Wealthy Californians go green, putting utilities in a squeeze

California utilities are losing business to local power authorities that were created to deliver clean power to residents.

Pacific Gas & Electric Co., the state’s biggest utility, expects to lose about 7.3 percent of its electric load this year, and potentially 21 percent by 2020, to these so-called community choice aggregators, according to Moody’s Investors Service. The shift may eventually account for 40 percent of the total load at San Diego Gas & Electric Co. and Southern California Edison.

There are five community aggregators in the state, and six more may go into operation in 2017, said Lesley Ritter, a New York-based analyst at Moody’s. As of early this year, 27 of 58 counties in California and more than 300 cities were either members of a community aggregator or evaluating them. The expansion reflects consumers’ growing interest in choosing green energy and shows a potential threat to utilities from these power providers.

“Right now, it’s the part of the state that’s pretty wealthy opting out” of traditional utility service, Ritter said in an interview Wednesday at Moody’s Power and Renewable Energy Conference in New York. “As it becomes more common, it may become more difficult for the utilities.”

Marin Clean Energy was formed in 2008, the first community consumer aggregator in California, after a 2002 law let communities buy power on behalf of residents. The not-for-profit agency serves Marin and Napa counties, as well as six nearby cities.

Opting Out

Unless area residents opt out, they’re automatically signed up to receive clean energy, including solar, delivered by PG&E. They also continue to get monthly bills from the utility for electricity procured by MCE, as the aggregator is best known. It signed agreements last year to buy power from at least three clean-energy projects.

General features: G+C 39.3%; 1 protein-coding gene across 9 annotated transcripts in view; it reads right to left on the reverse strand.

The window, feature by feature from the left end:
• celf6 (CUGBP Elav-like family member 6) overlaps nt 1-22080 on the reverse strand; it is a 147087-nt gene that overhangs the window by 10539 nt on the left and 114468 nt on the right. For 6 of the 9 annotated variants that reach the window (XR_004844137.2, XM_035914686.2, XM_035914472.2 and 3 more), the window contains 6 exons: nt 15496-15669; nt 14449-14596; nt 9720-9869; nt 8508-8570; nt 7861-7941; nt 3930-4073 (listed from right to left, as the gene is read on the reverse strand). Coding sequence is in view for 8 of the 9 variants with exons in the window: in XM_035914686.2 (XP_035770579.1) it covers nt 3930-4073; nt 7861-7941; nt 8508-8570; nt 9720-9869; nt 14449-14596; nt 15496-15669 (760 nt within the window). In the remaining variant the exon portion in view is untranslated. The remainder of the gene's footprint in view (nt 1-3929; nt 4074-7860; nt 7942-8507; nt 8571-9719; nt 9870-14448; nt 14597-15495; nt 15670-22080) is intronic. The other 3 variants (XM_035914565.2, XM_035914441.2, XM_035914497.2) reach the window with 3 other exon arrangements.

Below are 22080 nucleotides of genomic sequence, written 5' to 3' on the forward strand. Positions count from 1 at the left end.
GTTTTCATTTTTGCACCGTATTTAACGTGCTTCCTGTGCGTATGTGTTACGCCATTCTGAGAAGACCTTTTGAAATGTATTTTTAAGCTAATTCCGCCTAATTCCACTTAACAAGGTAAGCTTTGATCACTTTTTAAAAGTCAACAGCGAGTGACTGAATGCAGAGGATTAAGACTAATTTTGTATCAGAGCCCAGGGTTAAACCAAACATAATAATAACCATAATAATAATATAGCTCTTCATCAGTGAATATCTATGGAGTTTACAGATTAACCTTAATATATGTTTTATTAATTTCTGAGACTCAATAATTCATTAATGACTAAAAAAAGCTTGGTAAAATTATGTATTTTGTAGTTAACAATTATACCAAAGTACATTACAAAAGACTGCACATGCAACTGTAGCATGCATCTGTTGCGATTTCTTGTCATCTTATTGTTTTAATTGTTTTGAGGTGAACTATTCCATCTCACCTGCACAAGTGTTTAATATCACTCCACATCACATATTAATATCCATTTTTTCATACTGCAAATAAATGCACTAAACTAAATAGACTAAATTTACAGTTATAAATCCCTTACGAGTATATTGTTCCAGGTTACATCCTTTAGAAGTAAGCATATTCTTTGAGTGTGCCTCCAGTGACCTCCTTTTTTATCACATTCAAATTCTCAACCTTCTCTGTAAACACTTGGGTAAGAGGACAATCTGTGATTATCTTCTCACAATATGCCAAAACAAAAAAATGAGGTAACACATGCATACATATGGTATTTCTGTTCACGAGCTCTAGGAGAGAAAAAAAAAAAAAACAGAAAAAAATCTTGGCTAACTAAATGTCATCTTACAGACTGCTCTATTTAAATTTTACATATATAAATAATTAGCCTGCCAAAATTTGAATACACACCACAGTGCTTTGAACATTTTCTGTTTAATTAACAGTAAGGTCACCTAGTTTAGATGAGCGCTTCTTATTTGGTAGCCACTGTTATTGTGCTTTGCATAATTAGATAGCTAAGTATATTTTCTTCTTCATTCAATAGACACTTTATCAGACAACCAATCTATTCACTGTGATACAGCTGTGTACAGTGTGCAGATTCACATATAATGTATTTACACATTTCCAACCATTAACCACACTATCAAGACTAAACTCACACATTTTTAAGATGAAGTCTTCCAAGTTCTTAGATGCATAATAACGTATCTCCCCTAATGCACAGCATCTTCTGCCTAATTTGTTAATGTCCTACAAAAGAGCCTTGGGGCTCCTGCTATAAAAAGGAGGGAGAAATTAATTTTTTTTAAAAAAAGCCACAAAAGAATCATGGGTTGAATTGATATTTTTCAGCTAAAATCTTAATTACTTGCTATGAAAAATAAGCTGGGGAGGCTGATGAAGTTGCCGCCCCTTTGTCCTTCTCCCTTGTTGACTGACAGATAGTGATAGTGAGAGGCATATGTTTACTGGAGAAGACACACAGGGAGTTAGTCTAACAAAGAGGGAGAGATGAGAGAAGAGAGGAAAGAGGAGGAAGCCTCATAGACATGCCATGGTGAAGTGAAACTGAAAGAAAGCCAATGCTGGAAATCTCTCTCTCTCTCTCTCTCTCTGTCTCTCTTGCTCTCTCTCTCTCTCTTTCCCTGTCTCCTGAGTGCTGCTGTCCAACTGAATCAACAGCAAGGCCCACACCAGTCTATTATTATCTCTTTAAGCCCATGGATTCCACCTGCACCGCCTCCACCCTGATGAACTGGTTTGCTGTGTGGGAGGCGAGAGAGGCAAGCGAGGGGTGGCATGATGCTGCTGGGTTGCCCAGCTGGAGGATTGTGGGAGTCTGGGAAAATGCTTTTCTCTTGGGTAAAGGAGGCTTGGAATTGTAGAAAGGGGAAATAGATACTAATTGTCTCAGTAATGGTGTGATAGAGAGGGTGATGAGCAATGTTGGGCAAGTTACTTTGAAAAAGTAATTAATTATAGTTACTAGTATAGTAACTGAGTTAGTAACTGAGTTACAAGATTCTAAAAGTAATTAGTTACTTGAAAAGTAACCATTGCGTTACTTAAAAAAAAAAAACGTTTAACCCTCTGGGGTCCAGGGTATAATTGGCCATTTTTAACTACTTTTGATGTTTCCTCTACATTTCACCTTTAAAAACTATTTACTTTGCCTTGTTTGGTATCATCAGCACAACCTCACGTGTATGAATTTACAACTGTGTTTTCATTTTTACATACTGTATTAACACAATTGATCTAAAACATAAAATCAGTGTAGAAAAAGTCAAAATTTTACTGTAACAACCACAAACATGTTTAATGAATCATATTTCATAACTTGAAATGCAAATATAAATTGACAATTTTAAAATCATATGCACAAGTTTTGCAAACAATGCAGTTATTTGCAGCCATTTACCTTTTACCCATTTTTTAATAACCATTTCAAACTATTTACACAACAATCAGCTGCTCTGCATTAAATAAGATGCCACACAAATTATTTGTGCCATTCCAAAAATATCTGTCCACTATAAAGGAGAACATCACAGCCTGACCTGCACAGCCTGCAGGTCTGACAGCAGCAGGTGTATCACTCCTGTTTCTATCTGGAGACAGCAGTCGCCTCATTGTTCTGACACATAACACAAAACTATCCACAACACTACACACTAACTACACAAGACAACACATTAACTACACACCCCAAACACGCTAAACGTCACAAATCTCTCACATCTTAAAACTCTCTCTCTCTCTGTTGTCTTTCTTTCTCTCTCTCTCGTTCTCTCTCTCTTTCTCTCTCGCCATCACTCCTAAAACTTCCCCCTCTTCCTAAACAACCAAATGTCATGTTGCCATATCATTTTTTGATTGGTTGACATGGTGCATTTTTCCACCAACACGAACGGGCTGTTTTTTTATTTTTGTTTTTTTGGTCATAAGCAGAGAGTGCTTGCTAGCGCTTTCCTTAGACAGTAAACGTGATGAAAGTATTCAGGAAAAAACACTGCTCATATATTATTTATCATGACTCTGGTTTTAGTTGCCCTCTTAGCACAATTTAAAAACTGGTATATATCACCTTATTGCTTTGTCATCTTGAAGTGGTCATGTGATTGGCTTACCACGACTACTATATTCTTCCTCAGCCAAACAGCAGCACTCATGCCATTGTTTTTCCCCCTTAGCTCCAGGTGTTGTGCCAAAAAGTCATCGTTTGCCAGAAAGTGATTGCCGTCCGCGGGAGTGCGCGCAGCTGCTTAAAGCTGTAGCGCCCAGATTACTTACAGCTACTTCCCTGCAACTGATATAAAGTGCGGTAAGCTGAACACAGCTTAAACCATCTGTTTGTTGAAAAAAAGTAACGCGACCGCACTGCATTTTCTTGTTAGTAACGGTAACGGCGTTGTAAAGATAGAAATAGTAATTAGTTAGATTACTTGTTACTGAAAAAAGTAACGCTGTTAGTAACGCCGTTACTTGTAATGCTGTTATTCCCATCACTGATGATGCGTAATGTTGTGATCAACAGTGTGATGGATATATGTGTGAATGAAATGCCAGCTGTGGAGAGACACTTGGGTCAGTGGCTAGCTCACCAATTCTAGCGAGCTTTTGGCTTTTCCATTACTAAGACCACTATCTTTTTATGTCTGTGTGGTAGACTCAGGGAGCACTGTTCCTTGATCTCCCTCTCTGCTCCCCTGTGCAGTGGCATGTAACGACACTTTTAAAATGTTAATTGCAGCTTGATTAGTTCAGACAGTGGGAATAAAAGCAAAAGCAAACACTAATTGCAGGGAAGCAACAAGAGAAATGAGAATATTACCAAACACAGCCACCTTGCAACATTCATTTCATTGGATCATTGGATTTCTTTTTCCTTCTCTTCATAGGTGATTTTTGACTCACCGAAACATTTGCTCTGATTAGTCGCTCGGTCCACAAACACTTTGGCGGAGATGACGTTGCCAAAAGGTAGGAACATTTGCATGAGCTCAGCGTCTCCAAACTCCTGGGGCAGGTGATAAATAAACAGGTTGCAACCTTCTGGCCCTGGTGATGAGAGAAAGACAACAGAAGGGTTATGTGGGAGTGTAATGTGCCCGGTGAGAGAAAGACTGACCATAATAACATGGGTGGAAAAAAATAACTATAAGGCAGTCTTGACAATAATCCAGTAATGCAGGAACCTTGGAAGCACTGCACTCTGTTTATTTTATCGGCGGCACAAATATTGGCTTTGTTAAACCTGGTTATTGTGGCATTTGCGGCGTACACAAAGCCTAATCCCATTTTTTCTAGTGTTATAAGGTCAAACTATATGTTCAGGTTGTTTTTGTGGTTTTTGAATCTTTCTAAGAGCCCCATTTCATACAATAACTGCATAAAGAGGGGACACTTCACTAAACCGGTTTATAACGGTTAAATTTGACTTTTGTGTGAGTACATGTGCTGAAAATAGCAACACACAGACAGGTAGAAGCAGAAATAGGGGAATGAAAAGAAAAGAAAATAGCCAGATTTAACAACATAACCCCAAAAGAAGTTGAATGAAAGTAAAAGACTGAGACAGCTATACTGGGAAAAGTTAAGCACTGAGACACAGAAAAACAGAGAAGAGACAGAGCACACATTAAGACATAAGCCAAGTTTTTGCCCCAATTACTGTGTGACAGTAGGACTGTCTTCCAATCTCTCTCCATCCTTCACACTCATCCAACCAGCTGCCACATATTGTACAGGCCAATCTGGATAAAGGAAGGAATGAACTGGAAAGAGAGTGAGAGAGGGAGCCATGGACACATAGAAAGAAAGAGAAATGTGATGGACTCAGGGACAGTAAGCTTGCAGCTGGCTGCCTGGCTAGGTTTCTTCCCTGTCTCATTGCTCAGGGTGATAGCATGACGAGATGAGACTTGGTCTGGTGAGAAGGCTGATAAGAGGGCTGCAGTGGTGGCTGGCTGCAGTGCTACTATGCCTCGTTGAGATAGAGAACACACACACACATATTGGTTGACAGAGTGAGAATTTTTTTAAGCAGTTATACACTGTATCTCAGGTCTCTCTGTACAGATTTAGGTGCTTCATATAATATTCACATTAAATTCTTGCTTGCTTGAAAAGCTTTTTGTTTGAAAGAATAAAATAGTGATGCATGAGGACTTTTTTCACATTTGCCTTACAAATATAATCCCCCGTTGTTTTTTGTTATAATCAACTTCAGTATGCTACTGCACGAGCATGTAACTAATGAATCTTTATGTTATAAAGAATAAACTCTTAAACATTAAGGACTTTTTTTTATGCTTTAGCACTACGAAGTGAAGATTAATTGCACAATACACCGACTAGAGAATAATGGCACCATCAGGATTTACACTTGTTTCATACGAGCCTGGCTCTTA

“It relieves the utilities of the responsibility of providing electricity,” Alex DiGiorgio, a senior community development manager at MCE, said in a phone interview. “It’s going to change the model, but it’s not an existential crisis for utilities.”

Losing electric load isn’t the same as losing revenue, according to Amber Albrecht, a spokeswoman for Sempra Energy’s San Diego Gas & Electric. While community aggregators may start providing a growing share of the electricity it delivers to customers, the utility will continue to get paid.

“It is important to remember SDG&E does not make money from the power it purchases on behalf of its customers, but rather from building, maintaining and operating the power grid,” Albrecht said in an email Wednesday.

Edison International’s Southern California Edison utility said it’s “neutral” on community aggregators. PG&E “supports customer choice and control of their energy,” Donald Cutler, a spokesman, said in an email.

Political Support

The community aggregator model has some political support behind it. Michael Picker, president of the California Public Utilities Commission, said at an event last week in San Francisco that the state should consider opening up its electricity market to retail competition. The model is permitted by law in six other states, Ritter said, but it’s only taken off in California.

“It’s going to take more than MCE to make an impact that will avoid the worst of climate change,” DiGiorgio said.

The rapid growth may eventually be curbed by regulators, Ritter said. Aggregators must pay utilities an exit fee for departing load, under a formula that was developed before their model became popular.

“It’s fair to say any adjustments to the formula used to calculate exit fees is a logical response,” Ritter said. “It’s the intent of the current exit fee to avoid any cost shifting onto the remaining utility customers.”

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